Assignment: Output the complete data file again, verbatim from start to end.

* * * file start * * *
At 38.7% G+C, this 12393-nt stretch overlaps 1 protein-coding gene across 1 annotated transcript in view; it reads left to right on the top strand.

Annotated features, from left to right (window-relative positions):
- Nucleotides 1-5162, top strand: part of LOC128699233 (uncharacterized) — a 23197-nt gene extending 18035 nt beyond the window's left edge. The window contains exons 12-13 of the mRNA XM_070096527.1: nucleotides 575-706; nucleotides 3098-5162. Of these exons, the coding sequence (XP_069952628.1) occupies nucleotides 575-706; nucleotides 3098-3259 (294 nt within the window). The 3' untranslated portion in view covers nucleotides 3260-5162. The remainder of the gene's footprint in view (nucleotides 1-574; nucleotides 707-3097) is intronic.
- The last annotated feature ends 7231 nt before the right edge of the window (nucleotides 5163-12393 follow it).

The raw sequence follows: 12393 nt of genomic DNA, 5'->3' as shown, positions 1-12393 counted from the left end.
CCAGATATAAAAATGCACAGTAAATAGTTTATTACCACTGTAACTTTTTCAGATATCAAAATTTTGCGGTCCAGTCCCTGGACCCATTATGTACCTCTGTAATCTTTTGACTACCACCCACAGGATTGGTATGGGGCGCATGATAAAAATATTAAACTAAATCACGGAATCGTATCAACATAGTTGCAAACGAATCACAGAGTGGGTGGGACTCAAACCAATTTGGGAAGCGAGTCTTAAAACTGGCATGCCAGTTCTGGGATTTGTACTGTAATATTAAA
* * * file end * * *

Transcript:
At 38.7% G+C, this 12393-nt stretch overlaps 1 protein-coding gene across 1 annotated transcript in view; it reads left to right on the top strand.

Annotated features, from left to right (window-relative positions):
- Nucleotides 1-5162, top strand: part of LOC128699233 (uncharacterized) — a 23197-nt gene extending 18035 nt beyond the window's left edge. The window contains exons 12-13 of the mRNA XM_070096527.1: nucleotides 575-706; nucleotides 3098-5162. Of these exons, the coding sequence (XP_069952628.1) occupies nucleotides 575-706; nucleotides 3098-3259 (294 nt within the window). The 3' untranslated portion in view covers nucleotides 3260-5162. The remainder of the gene's footprint in view (nucleotides 1-574; nucleotides 707-3097) is intronic.
- The last annotated feature ends 7231 nt before the right edge of the window (nucleotides 5163-12393 follow it).

The raw sequence follows: 12393 nt of genomic DNA, 5'->3' as shown, positions 1-12393 counted from the left end.
CCAGATATAAAAATGCACAGTAAATAGTTTATTACCACTGTAACTTTTTCAGATATCAAAATTTTGCGGTCCAGTCCCTGGACCCATTATGTACCTCTGTAATCTTTTGACTACCACCCACAGGATTGGTATGGGGCGCATGATAAAAATATTAAACTAAATCACGGAATCGTATCAACATAGTTGCAAACGAATCACAGAGTGGGTGGGACTCAAACCAATTTGGGAAGCGAGTCTTAAAACTGGCATGCCAGTTCTGGGATTTGTACTGTAATATTAAA